Monday, December 03, 2018

ADHD: On Time, but Half an Hour Late

Sometimes you can do everything right and still get it all wrong.

Cheerful Reminder

It seems the only thing I can count on reliably is my ADHD tendency to embarrass myself. It’s even more reliable than death and taxes. I make plans. I execute them. Then they execute me.

My regular hairstylist is out on maternity leave, so I’ve been seeing a colleague of hers. She does a good job, and I am intensely thankful to get a professional cut on my schedule at the same location. She’s a nice girl and very courteous, too, which makes me want to return the favor by being on time.

You can probably guess where this is going.

Between ADHD, Tourette’s, and my daughter’s disabilities, many days I find myself 15–30 minutes behind schedule, racing across the valley to be as close to on time as possible, basically Douglas Standard Time. If you’re wondering why I’m so chronologically challenged, ADHD inspires last minute distractions that put me behind, Tourette’s is a neurological earthquake that goes off unexpectedly, and my daughter is a learning disabled teenager who does a great erupting volcano impression. Any of the three is enough to get me off track, but often I get the full hat trick.

This is why I had been making a concerted effort to not be late anymore to my appointments. Even if ADHD was at fault one day, or I began ticking and couldn’t drive, there is still a level of control that I have to manage the interruptions. In the case of the hairstylist, I prepared in advance. I was ready for the appointment long before I needed to leave. I planned no other errands to run. I had eaten a full meal, loaded with protein, an hour before I had to leave to prevent Tourette’s. I had even slept well. Being on time to my hair appointment was my main goal that afternoon. When the appointed time arrived, I was early, sitting in my spot eagerly awaiting my hirsute transformation.

You could have knocked me over with a hair clip when the stylist awkwardly informed me that my appointment had been scheduled thirty minutes earlier. I sat there stunned. Just moments before I had been congratulating myself for being punctual—maybe even a bit smugly. Oh, yes! I was the master of time, all right! Behold my timely splendor! Chronos himself stands in awe of my godlike punctuality!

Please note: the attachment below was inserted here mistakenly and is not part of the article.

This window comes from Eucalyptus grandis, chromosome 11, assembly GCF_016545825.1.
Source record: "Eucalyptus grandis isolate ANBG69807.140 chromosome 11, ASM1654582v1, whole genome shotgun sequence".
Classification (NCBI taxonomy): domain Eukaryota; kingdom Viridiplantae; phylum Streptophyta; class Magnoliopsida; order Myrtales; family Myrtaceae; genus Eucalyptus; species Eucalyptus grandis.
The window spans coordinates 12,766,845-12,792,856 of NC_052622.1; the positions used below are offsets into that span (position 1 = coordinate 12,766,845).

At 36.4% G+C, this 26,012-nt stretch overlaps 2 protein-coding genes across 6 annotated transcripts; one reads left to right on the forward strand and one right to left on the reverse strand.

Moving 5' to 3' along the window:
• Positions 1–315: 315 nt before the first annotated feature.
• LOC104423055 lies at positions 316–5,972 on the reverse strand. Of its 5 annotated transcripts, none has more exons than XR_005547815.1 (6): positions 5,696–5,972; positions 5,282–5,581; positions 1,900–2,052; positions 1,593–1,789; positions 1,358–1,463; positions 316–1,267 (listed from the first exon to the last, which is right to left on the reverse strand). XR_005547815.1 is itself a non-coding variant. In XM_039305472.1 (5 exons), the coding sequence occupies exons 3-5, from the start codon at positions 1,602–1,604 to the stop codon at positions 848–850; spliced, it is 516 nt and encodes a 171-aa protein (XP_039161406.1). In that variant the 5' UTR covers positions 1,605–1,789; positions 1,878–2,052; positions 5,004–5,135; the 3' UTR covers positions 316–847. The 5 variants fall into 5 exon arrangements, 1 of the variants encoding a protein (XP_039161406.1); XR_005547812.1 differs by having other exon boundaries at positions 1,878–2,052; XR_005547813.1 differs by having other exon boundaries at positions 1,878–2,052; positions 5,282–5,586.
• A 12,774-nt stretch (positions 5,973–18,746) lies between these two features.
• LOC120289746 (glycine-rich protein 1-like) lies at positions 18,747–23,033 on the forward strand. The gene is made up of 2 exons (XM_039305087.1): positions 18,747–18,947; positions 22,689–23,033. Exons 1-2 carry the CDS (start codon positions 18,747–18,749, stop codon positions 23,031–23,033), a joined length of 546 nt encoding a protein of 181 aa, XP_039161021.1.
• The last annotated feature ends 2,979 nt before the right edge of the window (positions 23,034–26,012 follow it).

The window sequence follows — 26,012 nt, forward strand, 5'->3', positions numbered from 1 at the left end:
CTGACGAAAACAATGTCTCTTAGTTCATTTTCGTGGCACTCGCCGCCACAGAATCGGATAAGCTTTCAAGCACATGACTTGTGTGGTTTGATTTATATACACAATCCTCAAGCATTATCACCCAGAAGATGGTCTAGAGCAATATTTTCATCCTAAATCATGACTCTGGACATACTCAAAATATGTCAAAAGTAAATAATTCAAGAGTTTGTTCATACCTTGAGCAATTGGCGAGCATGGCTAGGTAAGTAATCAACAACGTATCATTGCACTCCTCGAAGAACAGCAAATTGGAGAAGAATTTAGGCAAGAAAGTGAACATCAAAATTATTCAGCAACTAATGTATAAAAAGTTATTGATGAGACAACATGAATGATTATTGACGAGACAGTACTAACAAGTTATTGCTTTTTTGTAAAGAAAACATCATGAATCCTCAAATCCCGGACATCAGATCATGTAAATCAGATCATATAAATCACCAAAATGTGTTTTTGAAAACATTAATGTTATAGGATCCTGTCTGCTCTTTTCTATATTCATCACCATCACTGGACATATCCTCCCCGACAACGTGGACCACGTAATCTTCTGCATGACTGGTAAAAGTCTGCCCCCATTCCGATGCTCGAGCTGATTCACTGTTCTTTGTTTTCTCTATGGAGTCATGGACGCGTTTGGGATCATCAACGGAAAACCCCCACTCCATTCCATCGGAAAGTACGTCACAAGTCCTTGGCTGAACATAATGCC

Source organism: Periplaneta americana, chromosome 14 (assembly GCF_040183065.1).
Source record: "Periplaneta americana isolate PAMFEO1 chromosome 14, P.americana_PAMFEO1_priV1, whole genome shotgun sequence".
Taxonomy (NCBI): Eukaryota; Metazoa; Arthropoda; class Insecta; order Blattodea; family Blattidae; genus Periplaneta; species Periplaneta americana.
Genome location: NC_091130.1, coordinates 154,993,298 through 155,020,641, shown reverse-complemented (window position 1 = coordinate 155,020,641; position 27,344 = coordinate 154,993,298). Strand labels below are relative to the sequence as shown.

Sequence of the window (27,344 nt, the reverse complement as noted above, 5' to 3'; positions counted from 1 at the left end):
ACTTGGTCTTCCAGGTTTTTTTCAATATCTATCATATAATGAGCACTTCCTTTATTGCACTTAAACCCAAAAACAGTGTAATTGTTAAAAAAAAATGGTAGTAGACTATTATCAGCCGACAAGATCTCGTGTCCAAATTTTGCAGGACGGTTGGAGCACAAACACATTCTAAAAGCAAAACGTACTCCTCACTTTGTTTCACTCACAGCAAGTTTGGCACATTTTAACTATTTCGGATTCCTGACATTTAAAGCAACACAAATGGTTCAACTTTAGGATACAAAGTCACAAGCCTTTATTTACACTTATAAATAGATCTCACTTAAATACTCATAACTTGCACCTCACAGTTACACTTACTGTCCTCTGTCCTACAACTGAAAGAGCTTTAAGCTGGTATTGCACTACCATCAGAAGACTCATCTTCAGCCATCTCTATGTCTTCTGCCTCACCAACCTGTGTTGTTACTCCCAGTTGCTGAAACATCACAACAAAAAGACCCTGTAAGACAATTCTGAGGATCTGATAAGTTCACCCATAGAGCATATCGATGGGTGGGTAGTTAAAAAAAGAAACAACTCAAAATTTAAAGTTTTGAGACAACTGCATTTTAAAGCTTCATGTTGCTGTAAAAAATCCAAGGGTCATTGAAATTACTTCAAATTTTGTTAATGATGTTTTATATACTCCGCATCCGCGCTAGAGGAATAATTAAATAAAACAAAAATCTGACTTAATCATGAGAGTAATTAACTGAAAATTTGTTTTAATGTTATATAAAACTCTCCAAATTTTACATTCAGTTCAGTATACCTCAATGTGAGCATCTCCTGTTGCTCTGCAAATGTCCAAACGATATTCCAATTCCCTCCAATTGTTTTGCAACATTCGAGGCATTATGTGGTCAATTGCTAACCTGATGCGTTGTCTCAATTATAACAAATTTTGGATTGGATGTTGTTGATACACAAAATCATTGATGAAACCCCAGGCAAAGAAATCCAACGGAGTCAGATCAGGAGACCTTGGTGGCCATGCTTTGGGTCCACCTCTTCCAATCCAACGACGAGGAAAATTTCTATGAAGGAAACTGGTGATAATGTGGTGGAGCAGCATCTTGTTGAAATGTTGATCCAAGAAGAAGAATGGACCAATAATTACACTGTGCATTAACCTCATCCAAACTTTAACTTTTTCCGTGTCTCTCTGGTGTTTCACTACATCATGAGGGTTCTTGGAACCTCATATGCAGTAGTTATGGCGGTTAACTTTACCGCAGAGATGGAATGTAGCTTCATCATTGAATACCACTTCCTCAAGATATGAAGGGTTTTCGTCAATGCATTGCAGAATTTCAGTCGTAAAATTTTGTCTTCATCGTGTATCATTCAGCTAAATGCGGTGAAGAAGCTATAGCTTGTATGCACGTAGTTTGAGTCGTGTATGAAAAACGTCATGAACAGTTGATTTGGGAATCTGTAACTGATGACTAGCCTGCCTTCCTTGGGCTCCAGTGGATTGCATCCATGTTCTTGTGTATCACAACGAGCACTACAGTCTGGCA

How could this have happened‽ I was so careful. With my stylist standing there, I frantically checked my calendar. Yes, there it was. One o’clock. Not 12:30. Yet there I was, half an hour late. She sweetly asked me if I had received the reminder texts. Yes, yes! Of course! There they were. I often don’t pay much attention to them because they are redundant. I have everything written down in my calendar, but upon closer inspection, the reminder texts did indeed state my upcoming appointment was at 12:30. Although it’s possible the salon changed the time (since that’s happened before), I probably wrote it down wrong. Either way, I never verified the appointment time with the reminder. That made it solely my fault.

I left dejected and shaggy. I usually laugh off ADHD blunders because they are often jaw-dropping stupid in their scope, but this mistake hit me hard. Not only did I not get a great haircut, I embarrassed myself and inconvenienced her. It was my last appointment with her before my regular stylist returned. This was how the hairstylist was going to remember me.

I was depressed about it for days. When I realized I hadn’t paid her, as per their cancelation policy, I was mortified. My depression worsened.

What surprises me is that I’ve already learned this lesson before. Unfortunately, I didn’t learn it completely. I take the appointment reminder cards and verify my appointment entry when I get home. I remember to call to verify if I haven’t received a reminder call. But I never applied those coping strategies to text reminders, as if they are totally different because the reminder arrives on photons instead of paper. Clearly, I should have opened up the Calendar app and checked the date and time. As we said as children, “No duh…”

What I take away from this is that I shouldn’t trust myself to remember things. I got cocky. Life has shown me over and over again that the unexpected will always occur. It’s a hard lesson to relearn. Reminder cards and texts are there to help us not forget. There is no shame in double checking. In fact, it would be prudent to do so. In the future, that’s exactly what I’ll do—right after I drop by the salon and pay the stylist what I owe. It’s an expensive lesson that I hope I won’t be relearning anytime soon.